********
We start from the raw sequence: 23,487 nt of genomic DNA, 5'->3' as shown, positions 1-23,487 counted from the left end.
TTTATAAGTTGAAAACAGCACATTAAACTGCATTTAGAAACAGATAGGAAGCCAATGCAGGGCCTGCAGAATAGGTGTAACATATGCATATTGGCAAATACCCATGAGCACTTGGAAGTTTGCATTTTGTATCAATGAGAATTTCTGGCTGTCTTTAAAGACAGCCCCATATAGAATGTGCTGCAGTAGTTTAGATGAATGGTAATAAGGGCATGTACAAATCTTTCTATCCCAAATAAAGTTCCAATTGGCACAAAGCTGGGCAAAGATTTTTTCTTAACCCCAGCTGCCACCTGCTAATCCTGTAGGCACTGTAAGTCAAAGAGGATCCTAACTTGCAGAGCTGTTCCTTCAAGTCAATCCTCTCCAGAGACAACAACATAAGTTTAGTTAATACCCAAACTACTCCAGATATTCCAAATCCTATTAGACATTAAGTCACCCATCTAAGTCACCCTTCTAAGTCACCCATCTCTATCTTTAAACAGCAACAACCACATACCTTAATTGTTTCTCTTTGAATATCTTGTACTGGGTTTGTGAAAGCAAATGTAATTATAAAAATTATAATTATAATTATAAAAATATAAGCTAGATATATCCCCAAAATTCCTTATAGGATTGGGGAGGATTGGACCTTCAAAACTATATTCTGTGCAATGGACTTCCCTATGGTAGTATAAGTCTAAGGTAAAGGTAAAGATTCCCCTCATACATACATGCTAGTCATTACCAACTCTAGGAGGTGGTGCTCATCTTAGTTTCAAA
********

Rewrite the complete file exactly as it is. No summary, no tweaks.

We start from the raw sequence: 23,487 nt of genomic DNA, 5'->3' as shown, positions 1-23,487 counted from the left end.
TTTATAAGTTGAAAACAGCACATTAAACTGCATTTAGAAACAGATAGGAAGCCAATGCAGGGCCTGCAGAATAGGTGTAACATATGCATATTGGCAAATACCCATGAGCACTTGGAAGTTTGCATTTTGTATCAATGAGAATTTCTGGCTGTCTTTAAAGACAGCCCCATATAGAATGTGCTGCAGTAGTTTAGATGAATGGTAATAAGGGCATGTACAAATCTTTCTATCCCAAATAAAGTTCCAATTGGCACAAAGCTGGGCAAAGATTTTTTCTTAACCCCAGCTGCCACCTGCTAATCCTGTAGGCACTGTAAGTCAAAGAGGATCCTAACTTGCAGAGCTGTTCCTTCAAGTCAATCCTCTCCAGAGACAACAACATAAGTTTAGTTAATACCCAAACTACTCCAGATATTCCAAATCCTATTAGACATTAAGTCACCCATCTAAGTCACCCTTCTAAGTCACCCATCTCTATCTTTAAACAGCAACAACCACATACCTTAATTGTTTCTCTTTGAATATCTTGTACTGGGTTTGTGAAAGCAAATGTAATTATAAAAATTATAATTATAATTATAAAAATATAAGCTAGATATATCCCCAAAATTCCTTATAGGATTGGGGAGGATTGGACCTTCAAAACTATATTCTGTGCAATGGACTTCCCTATGGTAGTATAAGTCTAAGGTAAAGGTAAAGATTCCCCTCATACATACATGCTAGTCATTACCAACTCTAGGAGGTGGTGCTCATCTTAGTTTCAAA